This article originally appeared in the January 2022 issue of Security Business magazine. When sharing, don’t forget to mention Security Business magazine on LinkedIn and @SecBusinessMag on Twitter.
Sales meetings are miserable. In reality, they aren’t much different than most internal company meetings; however, the experience is worse because sales meetings are full of salespeople. If you have the right ones, their nature is to be out in front of people, competing, and winning business – not on a web call or in a conference room talking about pipeline and forecasts.
It doesn’t have to be this way; in fact, sales meetings can be positive events that your team looks forward to. Here are four ideas that will help you conduct amazing sales meetings:
1. Don’t assume you have to hold weekly meetings. One of the most common challenges I hear from sales leaders is that they do not have enough material to fill a sales meeting every week. If that is the case, then hold meetings every other week.
Depending on how you run one-on-one meetings, you could even drop sales team meetings back to monthly. Believe it or not, your salespeople will look forward to getting together if the meetings are less frequent.
You might be thinking: “But I have to update our pipeline every week!” This is where the second secret comes into play.
2. Perform pipeline or forecast discussions in one-to-one meetings. The next time you are in a team sales meeting where individual opportunities are being discussed, look around the table. Everyone except the salesperson reporting is completely disengaged. An argument can be made that there is value in this exercise because others can give input on the opportunities – helping overcome obstacles or objections. This is true, but it rarely happens.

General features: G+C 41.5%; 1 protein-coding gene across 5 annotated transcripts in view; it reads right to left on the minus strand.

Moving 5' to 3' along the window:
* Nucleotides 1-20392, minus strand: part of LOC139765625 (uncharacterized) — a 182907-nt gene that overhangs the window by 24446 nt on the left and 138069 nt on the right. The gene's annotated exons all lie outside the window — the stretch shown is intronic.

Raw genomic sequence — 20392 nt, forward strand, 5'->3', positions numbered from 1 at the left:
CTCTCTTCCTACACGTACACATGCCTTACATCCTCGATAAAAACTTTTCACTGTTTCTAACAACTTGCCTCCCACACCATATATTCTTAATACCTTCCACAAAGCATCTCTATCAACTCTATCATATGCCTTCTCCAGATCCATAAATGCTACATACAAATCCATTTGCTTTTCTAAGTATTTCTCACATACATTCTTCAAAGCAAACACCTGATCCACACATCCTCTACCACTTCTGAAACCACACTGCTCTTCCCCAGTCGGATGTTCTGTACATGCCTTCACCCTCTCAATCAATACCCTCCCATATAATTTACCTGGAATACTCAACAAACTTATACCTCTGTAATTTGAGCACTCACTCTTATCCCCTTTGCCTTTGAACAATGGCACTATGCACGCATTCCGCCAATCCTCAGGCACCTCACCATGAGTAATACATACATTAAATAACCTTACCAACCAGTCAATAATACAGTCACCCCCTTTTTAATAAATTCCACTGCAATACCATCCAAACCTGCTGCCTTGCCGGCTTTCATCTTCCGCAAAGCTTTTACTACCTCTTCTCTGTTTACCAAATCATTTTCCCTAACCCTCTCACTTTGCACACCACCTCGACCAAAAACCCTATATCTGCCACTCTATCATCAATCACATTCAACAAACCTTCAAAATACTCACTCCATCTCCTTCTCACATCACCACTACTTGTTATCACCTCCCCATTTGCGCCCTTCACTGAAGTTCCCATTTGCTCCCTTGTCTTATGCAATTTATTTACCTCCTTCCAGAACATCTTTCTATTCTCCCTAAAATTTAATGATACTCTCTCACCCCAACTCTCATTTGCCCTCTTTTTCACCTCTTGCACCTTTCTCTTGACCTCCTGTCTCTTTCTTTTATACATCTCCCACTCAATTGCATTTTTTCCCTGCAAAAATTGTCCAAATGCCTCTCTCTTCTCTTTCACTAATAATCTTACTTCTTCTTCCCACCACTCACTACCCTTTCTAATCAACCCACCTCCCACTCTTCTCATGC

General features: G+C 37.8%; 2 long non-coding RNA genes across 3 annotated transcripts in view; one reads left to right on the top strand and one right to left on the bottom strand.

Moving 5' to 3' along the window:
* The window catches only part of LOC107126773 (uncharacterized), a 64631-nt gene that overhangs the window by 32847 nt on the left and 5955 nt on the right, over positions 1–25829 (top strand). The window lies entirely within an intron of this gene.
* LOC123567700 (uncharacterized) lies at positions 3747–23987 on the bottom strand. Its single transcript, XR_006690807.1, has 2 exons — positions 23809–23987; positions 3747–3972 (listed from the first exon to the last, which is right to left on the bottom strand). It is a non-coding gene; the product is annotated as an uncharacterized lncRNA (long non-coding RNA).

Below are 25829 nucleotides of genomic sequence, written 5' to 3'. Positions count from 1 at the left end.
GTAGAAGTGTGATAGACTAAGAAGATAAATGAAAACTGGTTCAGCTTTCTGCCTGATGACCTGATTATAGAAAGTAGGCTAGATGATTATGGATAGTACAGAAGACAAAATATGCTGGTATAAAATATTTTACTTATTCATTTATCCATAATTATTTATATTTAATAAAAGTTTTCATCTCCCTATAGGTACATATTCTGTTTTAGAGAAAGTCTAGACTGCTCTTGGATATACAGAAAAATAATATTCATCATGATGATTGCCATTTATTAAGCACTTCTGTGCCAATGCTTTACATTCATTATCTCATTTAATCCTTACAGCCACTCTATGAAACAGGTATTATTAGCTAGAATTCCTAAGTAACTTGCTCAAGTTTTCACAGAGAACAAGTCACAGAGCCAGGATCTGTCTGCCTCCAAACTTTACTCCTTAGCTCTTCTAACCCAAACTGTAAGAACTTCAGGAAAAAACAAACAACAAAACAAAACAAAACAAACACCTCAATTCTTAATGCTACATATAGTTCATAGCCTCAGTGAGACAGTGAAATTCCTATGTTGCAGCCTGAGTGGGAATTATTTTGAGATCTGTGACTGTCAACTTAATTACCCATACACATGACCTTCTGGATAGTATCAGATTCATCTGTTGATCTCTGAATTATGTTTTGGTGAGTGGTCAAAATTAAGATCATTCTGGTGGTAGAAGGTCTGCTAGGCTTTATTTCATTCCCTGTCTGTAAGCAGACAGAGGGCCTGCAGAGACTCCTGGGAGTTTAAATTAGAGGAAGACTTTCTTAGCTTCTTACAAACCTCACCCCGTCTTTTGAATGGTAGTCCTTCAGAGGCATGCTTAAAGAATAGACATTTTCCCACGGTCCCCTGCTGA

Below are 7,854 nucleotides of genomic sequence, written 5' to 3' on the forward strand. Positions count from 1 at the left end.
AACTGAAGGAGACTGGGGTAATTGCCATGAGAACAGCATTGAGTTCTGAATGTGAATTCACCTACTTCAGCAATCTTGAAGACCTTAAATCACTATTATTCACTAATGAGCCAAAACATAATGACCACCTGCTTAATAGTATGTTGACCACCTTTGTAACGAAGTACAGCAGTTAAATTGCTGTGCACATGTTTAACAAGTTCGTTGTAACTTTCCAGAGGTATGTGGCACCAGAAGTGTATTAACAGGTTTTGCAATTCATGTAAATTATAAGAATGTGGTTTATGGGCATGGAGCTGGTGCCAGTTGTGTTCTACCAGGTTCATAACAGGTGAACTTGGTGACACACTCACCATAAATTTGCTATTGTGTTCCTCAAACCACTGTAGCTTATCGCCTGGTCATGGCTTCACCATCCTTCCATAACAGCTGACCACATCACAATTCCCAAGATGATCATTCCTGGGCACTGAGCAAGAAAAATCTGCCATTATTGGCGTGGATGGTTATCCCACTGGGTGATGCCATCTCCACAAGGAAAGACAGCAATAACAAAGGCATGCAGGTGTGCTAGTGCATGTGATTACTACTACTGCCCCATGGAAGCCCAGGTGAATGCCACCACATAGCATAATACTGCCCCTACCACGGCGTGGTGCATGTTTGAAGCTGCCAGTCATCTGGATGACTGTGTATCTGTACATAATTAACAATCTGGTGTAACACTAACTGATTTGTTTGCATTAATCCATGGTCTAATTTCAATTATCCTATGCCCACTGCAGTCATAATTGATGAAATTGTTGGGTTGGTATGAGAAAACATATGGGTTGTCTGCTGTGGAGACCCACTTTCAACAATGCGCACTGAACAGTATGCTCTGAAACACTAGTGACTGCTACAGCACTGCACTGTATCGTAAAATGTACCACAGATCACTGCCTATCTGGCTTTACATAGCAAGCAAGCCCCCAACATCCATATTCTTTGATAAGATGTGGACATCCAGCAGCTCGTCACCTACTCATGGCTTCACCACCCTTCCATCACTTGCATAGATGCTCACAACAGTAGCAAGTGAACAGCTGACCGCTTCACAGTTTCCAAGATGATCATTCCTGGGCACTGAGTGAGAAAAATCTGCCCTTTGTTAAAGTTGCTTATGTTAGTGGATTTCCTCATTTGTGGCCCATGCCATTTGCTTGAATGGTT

When pipeline discussion is a routine, the other salespeople tend to doze off and focus on their day. Do most – if not all – pipeline or forecast work in one-on-one meetings with each salesperson. It is acceptable to spend 10 minutes on two or three strategic opportunities that need assistance in a team setting, but the bulk of pipeline or forecasting conversations need to be one-on-one.
3. Send discussion topics the day before the meeting. One of the most valuable assets of a team sales meeting is the aggregate knowledge in the room. A sales leader should brainstorm and solve problems or prepare for obstacles in a team meeting. The leader should literally roll up their sleeves and be working on a white board most of the time; however, don’t expect your salespeople to have answers immediately upon being asked.
Send a list of discussion topics the day before the meeting and ask them to be prepared to offer input. If you send it sooner, then also send a reminder the day before and a further reminder by text message to look in their inboxes.
4. Always end on time and give a five-minute warning. The most common complaint I hear about team sales meetings is that they never end on time. As the leader, your job is to make sure the team is out of there before the proposed ending time.
You will be happy to see their enthusiasm increase as they begin to trust that you will be done on time. One method of enhancing this best practice is to set an alarm for five minutes before the scheduled ending. Everyone will know that you are serious about their time, and you will be able to wrap up the action items and parting discussion points in the last few minutes.
Regarding total time allowed, I suggest 90 minutes for monthly meetings and 60 minutes for bi-weekly meetings.
Chris Peterson is the founder and president of Vector Firm (www.vectorfirm.com), a sales consulting and training company built specifically for the security industry. Use "Security Business" as a coupon code to receive a 10% lifetime discount at www.vectorfirmacademy.com. To request more info about the company, visit www.securityinfowatch.com/12361573.